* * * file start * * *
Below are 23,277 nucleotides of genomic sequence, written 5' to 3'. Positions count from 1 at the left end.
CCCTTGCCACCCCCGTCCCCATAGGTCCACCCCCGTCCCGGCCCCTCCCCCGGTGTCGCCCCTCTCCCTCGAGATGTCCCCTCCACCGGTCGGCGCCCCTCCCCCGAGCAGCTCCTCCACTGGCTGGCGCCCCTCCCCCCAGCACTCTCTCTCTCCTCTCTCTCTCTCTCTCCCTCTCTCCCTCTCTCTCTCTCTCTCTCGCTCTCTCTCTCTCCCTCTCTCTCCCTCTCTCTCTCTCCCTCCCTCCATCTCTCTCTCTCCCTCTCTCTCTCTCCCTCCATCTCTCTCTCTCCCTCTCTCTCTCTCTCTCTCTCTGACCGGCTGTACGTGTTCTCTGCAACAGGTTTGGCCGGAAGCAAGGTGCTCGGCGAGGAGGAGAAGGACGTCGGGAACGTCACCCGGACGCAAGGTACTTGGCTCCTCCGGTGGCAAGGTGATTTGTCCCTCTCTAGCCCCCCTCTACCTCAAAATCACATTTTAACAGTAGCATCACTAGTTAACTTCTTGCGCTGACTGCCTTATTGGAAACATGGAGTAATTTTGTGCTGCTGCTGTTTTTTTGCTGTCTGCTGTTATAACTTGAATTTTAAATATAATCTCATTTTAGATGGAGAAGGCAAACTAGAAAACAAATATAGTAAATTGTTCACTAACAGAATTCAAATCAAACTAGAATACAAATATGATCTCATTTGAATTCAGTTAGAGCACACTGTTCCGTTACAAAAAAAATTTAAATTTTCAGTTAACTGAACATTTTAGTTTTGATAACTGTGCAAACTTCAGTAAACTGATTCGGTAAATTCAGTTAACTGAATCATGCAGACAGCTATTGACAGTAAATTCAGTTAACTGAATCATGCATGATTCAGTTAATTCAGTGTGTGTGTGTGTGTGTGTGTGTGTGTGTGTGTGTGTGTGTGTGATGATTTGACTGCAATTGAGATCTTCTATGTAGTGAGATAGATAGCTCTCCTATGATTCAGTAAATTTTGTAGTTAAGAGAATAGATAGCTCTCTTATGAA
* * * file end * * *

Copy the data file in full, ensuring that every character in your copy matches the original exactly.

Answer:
Below are 23,277 nucleotides of genomic sequence, written 5' to 3'. Positions count from 1 at the left end.
CCCTTGCCACCCCCGTCCCCATAGGTCCACCCCCGTCCCGGCCCCTCCCCCGGTGTCGCCCCTCTCCCTCGAGATGTCCCCTCCACCGGTCGGCGCCCCTCCCCCGAGCAGCTCCTCCACTGGCTGGCGCCCCTCCCCCCAGCACTCTCTCTCTCCTCTCTCTCTCTCTCTCCCTCTCTCCCTCTCTCTCTCTCTCTCTCGCTCTCTCTCTCTCCCTCTCTCTCCCTCTCTCTCTCTCCCTCCCTCCATCTCTCTCTCTCCCTCTCTCTCTCTCCCTCCATCTCTCTCTCTCCCTCTCTCTCTCTCTCTCTCTCTGACCGGCTGTACGTGTTCTCTGCAACAGGTTTGGCCGGAAGCAAGGTGCTCGGCGAGGAGGAGAAGGACGTCGGGAACGTCACCCGGACGCAAGGTACTTGGCTCCTCCGGTGGCAAGGTGATTTGTCCCTCTCTAGCCCCCCTCTACCTCAAAATCACATTTTAACAGTAGCATCACTAGTTAACTTCTTGCGCTGACTGCCTTATTGGAAACATGGAGTAATTTTGTGCTGCTGCTGTTTTTTTGCTGTCTGCTGTTATAACTTGAATTTTAAATATAATCTCATTTTAGATGGAGAAGGCAAACTAGAAAACAAATATAGTAAATTGTTCACTAACAGAATTCAAATCAAACTAGAATACAAATATGATCTCATTTGAATTCAGTTAGAGCACACTGTTCCGTTACAAAAAAAATTTAAATTTTCAGTTAACTGAACATTTTAGTTTTGATAACTGTGCAAACTTCAGTAAACTGATTCGGTAAATTCAGTTAACTGAATCATGCAGACAGCTATTGACAGTAAATTCAGTTAACTGAATCATGCATGATTCAGTTAATTCAGTGTGTGTGTGTGTGTGTGTGTGTGTGTGTGTGTGTGTGTGTGTGATGATTTGACTGCAATTGAGATCTTCTATGTAGTGAGATAGATAGCTCTCCTATGATTCAGTAAATTTTGTAGTTAAGAGAATAGATAGCTCTCTTATGAA